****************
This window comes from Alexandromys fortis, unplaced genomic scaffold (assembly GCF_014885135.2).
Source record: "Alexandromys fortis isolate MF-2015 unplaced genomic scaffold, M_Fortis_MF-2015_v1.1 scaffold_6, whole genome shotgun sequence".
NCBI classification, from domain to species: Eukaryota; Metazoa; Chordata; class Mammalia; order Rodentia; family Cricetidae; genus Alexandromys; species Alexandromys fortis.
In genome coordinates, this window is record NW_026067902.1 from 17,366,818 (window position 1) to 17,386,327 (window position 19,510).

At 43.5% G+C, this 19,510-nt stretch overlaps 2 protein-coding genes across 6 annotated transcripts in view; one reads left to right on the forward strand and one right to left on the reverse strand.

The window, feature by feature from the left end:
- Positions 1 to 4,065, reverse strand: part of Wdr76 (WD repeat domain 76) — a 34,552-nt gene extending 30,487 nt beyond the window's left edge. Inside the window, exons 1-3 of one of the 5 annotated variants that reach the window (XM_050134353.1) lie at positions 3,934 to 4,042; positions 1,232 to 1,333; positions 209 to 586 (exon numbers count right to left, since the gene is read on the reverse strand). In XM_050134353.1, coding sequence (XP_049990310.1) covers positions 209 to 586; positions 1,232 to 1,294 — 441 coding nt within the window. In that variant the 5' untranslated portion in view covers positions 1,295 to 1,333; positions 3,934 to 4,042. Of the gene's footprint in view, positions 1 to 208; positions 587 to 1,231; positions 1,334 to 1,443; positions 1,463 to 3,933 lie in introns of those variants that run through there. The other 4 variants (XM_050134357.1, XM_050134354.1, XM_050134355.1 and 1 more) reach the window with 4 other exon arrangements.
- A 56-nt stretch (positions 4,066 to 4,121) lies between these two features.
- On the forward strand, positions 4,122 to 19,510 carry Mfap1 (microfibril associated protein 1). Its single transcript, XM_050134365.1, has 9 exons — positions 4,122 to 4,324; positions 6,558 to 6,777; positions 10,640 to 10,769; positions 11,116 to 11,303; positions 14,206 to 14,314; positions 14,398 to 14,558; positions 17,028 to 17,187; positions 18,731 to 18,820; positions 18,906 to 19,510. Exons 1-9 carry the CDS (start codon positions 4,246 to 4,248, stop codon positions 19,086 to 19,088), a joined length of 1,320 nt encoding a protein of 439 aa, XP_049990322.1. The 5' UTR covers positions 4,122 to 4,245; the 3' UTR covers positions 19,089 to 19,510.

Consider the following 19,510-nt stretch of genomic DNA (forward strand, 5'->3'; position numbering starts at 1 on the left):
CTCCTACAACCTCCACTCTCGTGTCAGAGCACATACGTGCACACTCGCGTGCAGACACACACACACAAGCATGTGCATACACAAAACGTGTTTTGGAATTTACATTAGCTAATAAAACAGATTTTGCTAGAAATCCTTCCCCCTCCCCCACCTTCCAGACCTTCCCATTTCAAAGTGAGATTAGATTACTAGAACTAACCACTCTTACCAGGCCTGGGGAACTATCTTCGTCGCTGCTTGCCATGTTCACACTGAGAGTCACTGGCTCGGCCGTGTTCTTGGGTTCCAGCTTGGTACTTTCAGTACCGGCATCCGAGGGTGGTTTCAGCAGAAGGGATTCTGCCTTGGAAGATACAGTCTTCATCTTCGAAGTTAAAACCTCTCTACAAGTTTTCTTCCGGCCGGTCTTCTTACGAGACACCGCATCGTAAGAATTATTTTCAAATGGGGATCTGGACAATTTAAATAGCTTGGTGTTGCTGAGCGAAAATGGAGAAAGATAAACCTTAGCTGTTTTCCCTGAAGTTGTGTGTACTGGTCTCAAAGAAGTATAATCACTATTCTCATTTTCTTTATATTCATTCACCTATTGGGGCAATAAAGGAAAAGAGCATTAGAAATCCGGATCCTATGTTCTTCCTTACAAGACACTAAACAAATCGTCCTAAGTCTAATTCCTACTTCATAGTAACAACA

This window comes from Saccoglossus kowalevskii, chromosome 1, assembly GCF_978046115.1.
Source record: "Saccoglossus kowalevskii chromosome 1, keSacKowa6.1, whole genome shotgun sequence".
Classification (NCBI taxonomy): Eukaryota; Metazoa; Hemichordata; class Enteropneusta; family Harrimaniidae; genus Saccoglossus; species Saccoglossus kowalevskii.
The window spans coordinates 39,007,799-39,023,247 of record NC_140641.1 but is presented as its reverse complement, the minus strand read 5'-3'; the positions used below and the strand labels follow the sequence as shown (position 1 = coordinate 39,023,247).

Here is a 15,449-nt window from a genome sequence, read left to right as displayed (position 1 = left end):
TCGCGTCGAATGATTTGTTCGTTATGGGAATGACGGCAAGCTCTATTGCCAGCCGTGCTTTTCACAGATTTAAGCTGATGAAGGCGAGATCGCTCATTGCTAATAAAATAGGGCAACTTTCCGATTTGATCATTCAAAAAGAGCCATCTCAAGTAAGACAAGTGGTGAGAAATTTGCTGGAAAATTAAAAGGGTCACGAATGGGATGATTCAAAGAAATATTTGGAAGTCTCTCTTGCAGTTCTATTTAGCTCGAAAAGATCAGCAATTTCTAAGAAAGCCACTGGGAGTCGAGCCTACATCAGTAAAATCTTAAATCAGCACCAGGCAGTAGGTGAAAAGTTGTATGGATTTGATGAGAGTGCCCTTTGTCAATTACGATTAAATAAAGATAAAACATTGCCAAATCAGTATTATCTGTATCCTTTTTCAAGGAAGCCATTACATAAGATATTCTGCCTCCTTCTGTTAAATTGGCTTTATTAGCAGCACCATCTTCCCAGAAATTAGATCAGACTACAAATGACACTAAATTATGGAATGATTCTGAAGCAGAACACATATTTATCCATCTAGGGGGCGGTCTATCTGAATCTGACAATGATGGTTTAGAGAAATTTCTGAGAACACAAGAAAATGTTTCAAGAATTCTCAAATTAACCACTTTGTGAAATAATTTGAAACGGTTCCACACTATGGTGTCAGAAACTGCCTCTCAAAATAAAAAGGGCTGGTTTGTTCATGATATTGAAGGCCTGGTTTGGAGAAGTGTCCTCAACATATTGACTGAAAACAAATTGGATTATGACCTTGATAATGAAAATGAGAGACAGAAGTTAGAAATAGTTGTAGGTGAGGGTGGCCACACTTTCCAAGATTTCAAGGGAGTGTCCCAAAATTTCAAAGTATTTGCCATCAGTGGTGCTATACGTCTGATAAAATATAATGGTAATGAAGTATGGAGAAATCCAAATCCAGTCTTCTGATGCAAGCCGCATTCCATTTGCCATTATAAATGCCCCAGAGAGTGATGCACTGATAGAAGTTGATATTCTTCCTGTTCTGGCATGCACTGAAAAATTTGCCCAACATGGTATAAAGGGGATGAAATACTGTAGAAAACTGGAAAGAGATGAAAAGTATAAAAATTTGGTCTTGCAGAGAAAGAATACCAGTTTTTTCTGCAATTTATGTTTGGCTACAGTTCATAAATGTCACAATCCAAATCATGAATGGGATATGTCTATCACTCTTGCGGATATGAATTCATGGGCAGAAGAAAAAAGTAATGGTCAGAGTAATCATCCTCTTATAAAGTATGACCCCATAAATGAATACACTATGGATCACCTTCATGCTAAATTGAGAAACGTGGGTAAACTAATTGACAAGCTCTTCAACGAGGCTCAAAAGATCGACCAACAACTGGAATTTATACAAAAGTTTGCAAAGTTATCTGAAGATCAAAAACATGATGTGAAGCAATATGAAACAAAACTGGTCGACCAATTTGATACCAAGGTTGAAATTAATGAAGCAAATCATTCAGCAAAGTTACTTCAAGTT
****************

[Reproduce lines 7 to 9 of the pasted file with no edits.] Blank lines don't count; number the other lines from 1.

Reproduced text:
- Positions 1 to 4,065, reverse strand: part of Wdr76 (WD repeat domain 76) — a 34,552-nt gene extending 30,487 nt beyond the window's left edge. Inside the window, exons 1-3 of one of the 5 annotated variants that reach the window (XM_050134353.1) lie at positions 3,934 to 4,042; positions 1,232 to 1,333; positions 209 to 586 (exon numbers count right to left, since the gene is read on the reverse strand). In XM_050134353.1, coding sequence (XP_049990310.1) covers positions 209 to 586; positions 1,232 to 1,294 — 441 coding nt within the window. In that variant the 5' untranslated portion in view covers positions 1,295 to 1,333; positions 3,934 to 4,042. Of the gene's footprint in view, positions 1 to 208; positions 587 to 1,231; positions 1,334 to 1,443; positions 1,463 to 3,933 lie in introns of those variants that run through there. The other 4 variants (XM_050134357.1, XM_050134354.1, XM_050134355.1 and 1 more) reach the window with 4 other exon arrangements.
- A 56-nt stretch (positions 4,066 to 4,121) lies between these two features.
- On the forward strand, positions 4,122 to 19,510 carry Mfap1 (microfibril associated protein 1). Its single transcript, XM_050134365.1, has 9 exons — positions 4,122 to 4,324; positions 6,558 to 6,777; positions 10,640 to 10,769; positions 11,116 to 11,303; positions 14,206 to 14,314; positions 14,398 to 14,558; positions 17,028 to 17,187; positions 18,731 to 18,820; positions 18,906 to 19,510. Exons 1-9 carry the CDS (start codon positions 4,246 to 4,248, stop codon positions 19,086 to 19,088), a joined length of 1,320 nt encoding a protein of 439 aa, XP_049990322.1. The 5' UTR covers positions 4,122 to 4,245; the 3' UTR covers positions 19,089 to 19,510.